“None of the doctors knew what the problem was or could be. One consultant thought it was a possible stroke at first, but that was ruled out when my CT scan came back clear. The next step was an MRI, but nothing came up on that either.

“Three days after being admitted, my arms felt weak and they didn’t weren’t functioning correctly, so I had to get nurses to assist me. As the day went on, I had no sensation from my elbow down to my fingertips.

“The last option was to have a lumbar puncture, which I did, and it came back with nothing. There were still so many questions and several doctors even told me it was all in my head. I was so angry when they said this. Being told it was in my head when I couldn’t move either of my legs despite trying relentlessly was so frustrating.

“After 11 days, I was discharged without any diagnosis and I could barely walk. I had physiotherapists come and eventually help me to walk without aid, but still with them propping me up. I was told to go home and by the following week I’d be fine.”

Poppy was discharged from hospital without a diagnosis, but still unable to walk unassisted. MDWfeatures / Poppy McCollum

After being discharged, Poppy’s paralysis would come and go at random, meaning she would hobble and walk slowly one day, but be confined to a wheelchair the next. However, Poppy is now confined to a wheelchair as the paralysis in her legs remains constant.

Since receiving her diagnosis in November, Poppy has had many dreams which involve her being able bodied, walking and running without an issue. The dreams feel so real for Poppy, that she often wakes up thinking she will be able to walk – until she catches sight of her wheelchair.

“I became depressed and physically weak. I refused to go out, and if I did, I would hide as much as I could because I hated being pushed around in a wheelchair. I felt like a baby in a pushchair,” said Poppy.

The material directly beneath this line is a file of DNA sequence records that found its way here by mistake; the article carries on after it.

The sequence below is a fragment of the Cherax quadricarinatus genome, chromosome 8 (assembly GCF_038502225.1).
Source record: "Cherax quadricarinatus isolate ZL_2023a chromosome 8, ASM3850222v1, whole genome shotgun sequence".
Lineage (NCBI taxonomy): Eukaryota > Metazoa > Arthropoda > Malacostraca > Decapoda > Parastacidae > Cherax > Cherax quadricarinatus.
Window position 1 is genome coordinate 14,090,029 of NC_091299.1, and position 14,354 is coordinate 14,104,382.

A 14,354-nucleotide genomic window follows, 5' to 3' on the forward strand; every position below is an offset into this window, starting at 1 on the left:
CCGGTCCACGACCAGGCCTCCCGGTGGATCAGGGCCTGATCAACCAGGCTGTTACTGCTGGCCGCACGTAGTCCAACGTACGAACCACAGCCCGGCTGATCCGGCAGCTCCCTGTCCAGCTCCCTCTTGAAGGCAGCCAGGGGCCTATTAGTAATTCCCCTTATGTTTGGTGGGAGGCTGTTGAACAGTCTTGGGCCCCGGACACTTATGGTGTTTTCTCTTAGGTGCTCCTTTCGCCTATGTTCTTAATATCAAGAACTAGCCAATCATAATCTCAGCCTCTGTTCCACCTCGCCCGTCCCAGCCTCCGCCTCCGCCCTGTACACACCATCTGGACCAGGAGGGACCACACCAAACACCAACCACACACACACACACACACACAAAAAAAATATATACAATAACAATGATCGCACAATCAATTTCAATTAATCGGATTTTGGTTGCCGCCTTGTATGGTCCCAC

“From the end of April, FND was suggested by a neurologist and we believed it was the cause, but I wasn’t officially diagnosed until November.

“I have no movement or sensation from my lower stomach down to my toes. My arms can seize up and be stuck like that for hours on end, I even lost use of my left arm for three weeks at one point. My right arm can be paralysed for up to eight hours on average, but sometimes both arms can be paralysed at the same time, that’s usually for an hour or two.

Poppy celebrated her eighteenth birthday in March 2019. MDWfeatures / Poppy McCollum

“I hate having these vivid dreams where everything seems normal, but then I wake up and see a wheelchair next to my bed. It makes me realise that I can’t do the things I used to be able to do.

“Over six months later, I have accepted my diagnosis and I started to gain confidence in my wheelchair, even posting pictures of me in my chair on Instagram. I still fear public transport, but I’ve gained more confidence than I ever had before needing my wheelchair.

“There is a chance I could regain sensation and movement but there’s a lot of work to put in. Every patient is different, some recover fully whereas others don’t recover at all.

“I believe I can and will recover, but if I don’t, then I plan to become a Paralympian in wheelchair basketball.

“If you are struggling, it’s important to keep pushing through the battle because if you sit back, you’re not going to go anywhere. Be a fighter and achieve your dreams.”